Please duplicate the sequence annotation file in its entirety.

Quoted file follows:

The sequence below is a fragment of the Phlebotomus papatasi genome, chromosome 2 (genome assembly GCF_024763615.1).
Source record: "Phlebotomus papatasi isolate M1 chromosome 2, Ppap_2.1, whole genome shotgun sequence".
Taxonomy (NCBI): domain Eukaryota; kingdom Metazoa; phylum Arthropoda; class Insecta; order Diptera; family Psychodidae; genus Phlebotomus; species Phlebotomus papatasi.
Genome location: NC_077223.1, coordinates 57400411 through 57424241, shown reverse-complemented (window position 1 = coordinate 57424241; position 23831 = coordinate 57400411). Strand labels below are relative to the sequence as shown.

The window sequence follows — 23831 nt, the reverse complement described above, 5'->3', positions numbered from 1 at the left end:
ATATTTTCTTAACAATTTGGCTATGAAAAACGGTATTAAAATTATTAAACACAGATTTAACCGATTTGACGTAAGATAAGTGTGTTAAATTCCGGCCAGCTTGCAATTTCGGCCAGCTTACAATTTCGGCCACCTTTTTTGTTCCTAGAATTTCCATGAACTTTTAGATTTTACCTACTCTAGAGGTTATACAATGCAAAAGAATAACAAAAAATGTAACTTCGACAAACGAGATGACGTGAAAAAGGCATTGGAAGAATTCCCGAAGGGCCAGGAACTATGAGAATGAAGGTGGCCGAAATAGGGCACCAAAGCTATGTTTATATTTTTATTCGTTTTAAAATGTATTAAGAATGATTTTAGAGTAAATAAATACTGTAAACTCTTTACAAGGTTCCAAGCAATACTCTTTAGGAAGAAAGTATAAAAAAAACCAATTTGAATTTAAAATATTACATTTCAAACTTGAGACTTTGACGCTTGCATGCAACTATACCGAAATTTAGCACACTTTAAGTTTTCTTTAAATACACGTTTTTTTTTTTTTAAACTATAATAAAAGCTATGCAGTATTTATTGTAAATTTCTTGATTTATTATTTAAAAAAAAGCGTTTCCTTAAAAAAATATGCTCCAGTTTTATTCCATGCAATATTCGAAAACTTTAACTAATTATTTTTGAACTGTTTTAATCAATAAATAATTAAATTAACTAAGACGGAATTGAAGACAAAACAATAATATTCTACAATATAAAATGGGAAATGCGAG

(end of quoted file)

The sequence below is a fragment of the Phlebotomus papatasi genome, chromosome 2 (genome assembly GCF_024763615.1).
Source record: "Phlebotomus papatasi isolate M1 chromosome 2, Ppap_2.1, whole genome shotgun sequence".
Taxonomy (NCBI): domain Eukaryota; kingdom Metazoa; phylum Arthropoda; class Insecta; order Diptera; family Psychodidae; genus Phlebotomus; species Phlebotomus papatasi.
Genome location: NC_077223.1, coordinates 57400411 through 57424241, shown reverse-complemented (window position 1 = coordinate 57424241; position 23831 = coordinate 57400411). Strand labels below are relative to the sequence as shown.

The window sequence follows — 23831 nt, the reverse complement described above, 5'->3', positions numbered from 1 at the left end:
ATATTTTCTTAACAATTTGGCTATGAAAAACGGTATTAAAATTATTAAACACAGATTTAACCGATTTGACGTAAGATAAGTGTGTTAAATTCCGGCCAGCTTGCAATTTCGGCCAGCTTACAATTTCGGCCACCTTTTTTGTTCCTAGAATTTCCATGAACTTTTAGATTTTACCTACTCTAGAGGTTATACAATGCAAAAGAATAACAAAAAATGTAACTTCGACAAACGAGATGACGTGAAAAAGGCATTGGAAGAATTCCCGAAGGGCCAGGAACTATGAGAATGAAGGTGGCCGAAATAGGGCACCAAAGCTATGTTTATATTTTTATTCGTTTTAAAATGTATTAAGAATGATTTTAGAGTAAATAAATACTGTAAACTCTTTACAAGGTTCCAAGCAATACTCTTTAGGAAGAAAGTATAAAAAAAACCAATTTGAATTTAAAATATTACATTTCAAACTTGAGACTTTGACGCTTGCATGCAACTATACCGAAATTTAGCACACTTTAAGTTTTCTTTAAATACACGTTTTTTTTTTTTTAAACTATAATAAAAGCTATGCAGTATTTATTGTAAATTTCTTGATTTATTATTTAAAAAAAAGCGTTTCCTTAAAAAAATATGCTCCAGTTTTATTCCATGCAATATTCGAAAACTTTAACTAATTATTTTTGAACTGTTTTAATCAATAAATAATTAAATTAACTAAGACGGAATTGAAGACAAAACAATAATATTCTACAATATAAAATGGGAAATGCGAG